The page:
On Sunday, Guyana will join in worldwide commemoration of the UN-declared International Day of Remembrance of the victims of slavery and transatlantic trade in captive Africans.
“On this day, we call on all Guyanese irrespective of ethnicity, class, gender, age or religious persuasion to remember all the victims of the transatlantic trade, to draw inspiration from their legacy and to commit ourselves to eradicate such evil and unnecessary practices once and for all,” Director of Culture Dr. James Rose said in a statement.
“By our solidarity we help to guard against humanity’s most vile impulses, raise awareness about the continued dangers of racism and hatred and help to restore some measure of dignity to those who had been so mercilessly stripped of it,” he added.
The statement went on to note that the transatlantic slave trade, often known as the triangular trade, connected the economies of three continents and the trade proceeded in three steps.
The ships left Western Europe for Africa loaded with goods, which were to be exchanged for captive Africans.
Upon their arrival in Africa, the captains traded their merchandise for captive Africans. Weapons and gunpowder were the most important commodities but textiles, pearls and other manufactured goods as well as rum were also in high demand.
The second step was the crossing of the Atlantic and Africans were transported to America, the Caribbean and the Guianas to be sold in the slave markets.
The third step connected America to Europe. The slave traders brought back mostly agricultural products, produced by the enslaved Africans. The main product was sugar, followed by cotton, coffee, tobacco and rice. The circuit lasted approximately eighteen months and Spain, Portugal, the Netherlands, England and France were the main slave trading countries.
It is estimated that as many as 30 million Africans, men, women and children were deported from their homes and sold as slaves in the different slave trading systems.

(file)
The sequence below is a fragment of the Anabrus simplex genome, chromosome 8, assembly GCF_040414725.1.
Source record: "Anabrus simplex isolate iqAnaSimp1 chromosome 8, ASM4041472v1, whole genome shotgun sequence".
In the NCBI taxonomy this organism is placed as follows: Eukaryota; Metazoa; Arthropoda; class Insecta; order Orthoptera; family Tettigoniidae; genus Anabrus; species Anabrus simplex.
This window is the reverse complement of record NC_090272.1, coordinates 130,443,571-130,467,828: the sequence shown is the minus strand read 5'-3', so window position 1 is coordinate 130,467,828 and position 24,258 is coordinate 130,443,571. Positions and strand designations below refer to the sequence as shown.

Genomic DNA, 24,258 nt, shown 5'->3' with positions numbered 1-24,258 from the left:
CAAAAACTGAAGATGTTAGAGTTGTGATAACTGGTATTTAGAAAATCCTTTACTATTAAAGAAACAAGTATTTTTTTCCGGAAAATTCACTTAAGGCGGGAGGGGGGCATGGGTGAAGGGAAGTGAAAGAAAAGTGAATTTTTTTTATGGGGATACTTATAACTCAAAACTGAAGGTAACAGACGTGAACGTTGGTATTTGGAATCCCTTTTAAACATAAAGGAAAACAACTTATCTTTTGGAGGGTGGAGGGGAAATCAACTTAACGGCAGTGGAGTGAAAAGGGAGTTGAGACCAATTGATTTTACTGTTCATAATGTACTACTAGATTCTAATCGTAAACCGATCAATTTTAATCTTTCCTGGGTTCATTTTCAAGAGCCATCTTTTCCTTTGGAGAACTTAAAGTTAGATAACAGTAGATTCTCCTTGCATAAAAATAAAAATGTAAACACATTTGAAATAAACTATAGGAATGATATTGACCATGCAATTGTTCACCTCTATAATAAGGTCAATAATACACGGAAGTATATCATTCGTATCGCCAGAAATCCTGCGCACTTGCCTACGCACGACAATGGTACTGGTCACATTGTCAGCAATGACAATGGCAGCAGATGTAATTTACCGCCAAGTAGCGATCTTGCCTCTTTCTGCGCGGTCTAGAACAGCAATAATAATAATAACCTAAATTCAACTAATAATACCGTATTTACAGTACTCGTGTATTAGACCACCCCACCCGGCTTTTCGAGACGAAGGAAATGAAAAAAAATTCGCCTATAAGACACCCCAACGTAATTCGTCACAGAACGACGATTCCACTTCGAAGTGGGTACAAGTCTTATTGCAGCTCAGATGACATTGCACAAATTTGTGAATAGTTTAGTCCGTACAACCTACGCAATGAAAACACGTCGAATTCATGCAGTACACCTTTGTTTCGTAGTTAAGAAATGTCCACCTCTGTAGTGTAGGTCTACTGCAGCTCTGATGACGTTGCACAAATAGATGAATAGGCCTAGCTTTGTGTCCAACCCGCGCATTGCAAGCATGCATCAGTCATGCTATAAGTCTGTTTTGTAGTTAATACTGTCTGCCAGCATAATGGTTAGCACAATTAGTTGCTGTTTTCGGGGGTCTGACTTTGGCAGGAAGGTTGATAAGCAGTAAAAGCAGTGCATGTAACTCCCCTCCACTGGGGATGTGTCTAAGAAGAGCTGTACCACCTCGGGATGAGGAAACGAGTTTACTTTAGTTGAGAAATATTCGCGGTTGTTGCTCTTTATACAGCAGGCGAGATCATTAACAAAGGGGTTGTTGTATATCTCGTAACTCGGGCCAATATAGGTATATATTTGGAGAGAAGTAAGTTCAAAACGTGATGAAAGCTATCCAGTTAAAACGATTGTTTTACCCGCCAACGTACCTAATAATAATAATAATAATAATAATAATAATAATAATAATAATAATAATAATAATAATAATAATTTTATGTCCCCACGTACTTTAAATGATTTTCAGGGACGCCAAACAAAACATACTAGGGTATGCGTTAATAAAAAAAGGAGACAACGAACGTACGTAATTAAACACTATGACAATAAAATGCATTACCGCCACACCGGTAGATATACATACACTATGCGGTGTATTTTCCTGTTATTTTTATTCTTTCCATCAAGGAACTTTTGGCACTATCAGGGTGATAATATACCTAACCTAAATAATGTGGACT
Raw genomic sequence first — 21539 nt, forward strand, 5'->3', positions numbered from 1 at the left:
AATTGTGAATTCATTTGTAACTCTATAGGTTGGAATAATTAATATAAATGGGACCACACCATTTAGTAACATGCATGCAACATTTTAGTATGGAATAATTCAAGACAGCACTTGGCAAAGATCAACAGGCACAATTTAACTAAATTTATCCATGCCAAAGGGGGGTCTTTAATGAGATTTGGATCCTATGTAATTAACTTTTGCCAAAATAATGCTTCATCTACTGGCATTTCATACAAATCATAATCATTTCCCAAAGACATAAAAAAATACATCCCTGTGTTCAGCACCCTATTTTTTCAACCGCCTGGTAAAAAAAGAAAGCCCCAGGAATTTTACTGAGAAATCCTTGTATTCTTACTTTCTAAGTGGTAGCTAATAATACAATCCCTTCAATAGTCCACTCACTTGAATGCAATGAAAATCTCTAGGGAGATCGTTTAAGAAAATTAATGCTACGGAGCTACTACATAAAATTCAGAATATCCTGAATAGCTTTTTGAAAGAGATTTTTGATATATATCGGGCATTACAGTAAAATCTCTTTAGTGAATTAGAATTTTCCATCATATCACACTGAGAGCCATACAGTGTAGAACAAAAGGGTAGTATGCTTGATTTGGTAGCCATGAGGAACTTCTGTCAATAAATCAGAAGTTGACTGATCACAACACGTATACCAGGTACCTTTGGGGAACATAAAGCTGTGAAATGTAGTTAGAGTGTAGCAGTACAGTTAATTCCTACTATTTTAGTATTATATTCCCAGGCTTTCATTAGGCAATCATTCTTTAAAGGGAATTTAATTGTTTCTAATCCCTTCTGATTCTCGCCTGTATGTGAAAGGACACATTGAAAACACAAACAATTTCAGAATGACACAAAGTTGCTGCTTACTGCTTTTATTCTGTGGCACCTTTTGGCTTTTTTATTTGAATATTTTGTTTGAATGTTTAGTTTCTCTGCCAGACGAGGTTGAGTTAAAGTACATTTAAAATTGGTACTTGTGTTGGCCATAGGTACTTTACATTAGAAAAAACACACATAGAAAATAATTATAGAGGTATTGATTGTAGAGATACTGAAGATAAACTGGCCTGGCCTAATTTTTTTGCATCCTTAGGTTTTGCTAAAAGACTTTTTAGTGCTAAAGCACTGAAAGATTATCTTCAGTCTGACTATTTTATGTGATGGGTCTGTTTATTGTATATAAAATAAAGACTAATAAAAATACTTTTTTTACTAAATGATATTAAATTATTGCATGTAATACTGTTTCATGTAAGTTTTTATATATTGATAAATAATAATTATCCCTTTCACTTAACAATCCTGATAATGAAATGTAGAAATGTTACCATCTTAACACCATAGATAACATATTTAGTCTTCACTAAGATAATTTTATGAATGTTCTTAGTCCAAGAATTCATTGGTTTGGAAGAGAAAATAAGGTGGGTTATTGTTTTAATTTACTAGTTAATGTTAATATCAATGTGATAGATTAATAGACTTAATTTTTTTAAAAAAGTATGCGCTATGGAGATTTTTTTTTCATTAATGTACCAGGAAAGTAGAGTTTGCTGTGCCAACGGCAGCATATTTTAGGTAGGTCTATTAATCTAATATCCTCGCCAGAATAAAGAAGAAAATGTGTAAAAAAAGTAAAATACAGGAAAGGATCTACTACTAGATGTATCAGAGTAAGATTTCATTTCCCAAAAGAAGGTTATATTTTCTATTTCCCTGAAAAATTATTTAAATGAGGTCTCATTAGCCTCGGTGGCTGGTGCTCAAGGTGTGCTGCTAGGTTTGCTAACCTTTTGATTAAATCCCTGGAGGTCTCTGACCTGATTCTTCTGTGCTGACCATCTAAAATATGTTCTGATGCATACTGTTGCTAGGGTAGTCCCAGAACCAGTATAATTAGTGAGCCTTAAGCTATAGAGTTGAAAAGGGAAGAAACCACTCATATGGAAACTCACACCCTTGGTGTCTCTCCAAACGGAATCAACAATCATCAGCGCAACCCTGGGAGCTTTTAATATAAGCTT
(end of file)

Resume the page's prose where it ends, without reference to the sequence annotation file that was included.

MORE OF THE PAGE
In the transatlantic trade alone the estimate of those deported is believed to be approximately 17 million. These figures exclude those who died aboard the ships and in the course of wars and raids connected to the trade.
In acknowledgement of this odious trade in human cargoes, the UN General Assembly in its resolution 62/122 of December 17, 2007, declared March 25 the International Day of Remembrance of the Victims of Slavery and the Transatlantic Trade in Captive Africans to be observed annually.
The resolution called on governments and civil societies to “inculcate in future generations the causes, consequences and lessons of the transatlantic trade and to communicate the dangers of racism and prejudice.”
This Day of Remem-brance, Dr Rose added, “affords us the opportunity to confront human beings at their worst. But in those who opposed slavery then and now, we celebrate people at their best. These included the brave enslaved Africans who rose up despite mortal risk, the abolitionists who challenged the status quo and the activists, then and now, who fight intolerance and injustice.
Whether renowned or unsung, these heroes show that the pursuit of human dignity is still the most powerful force at man’s disposal.”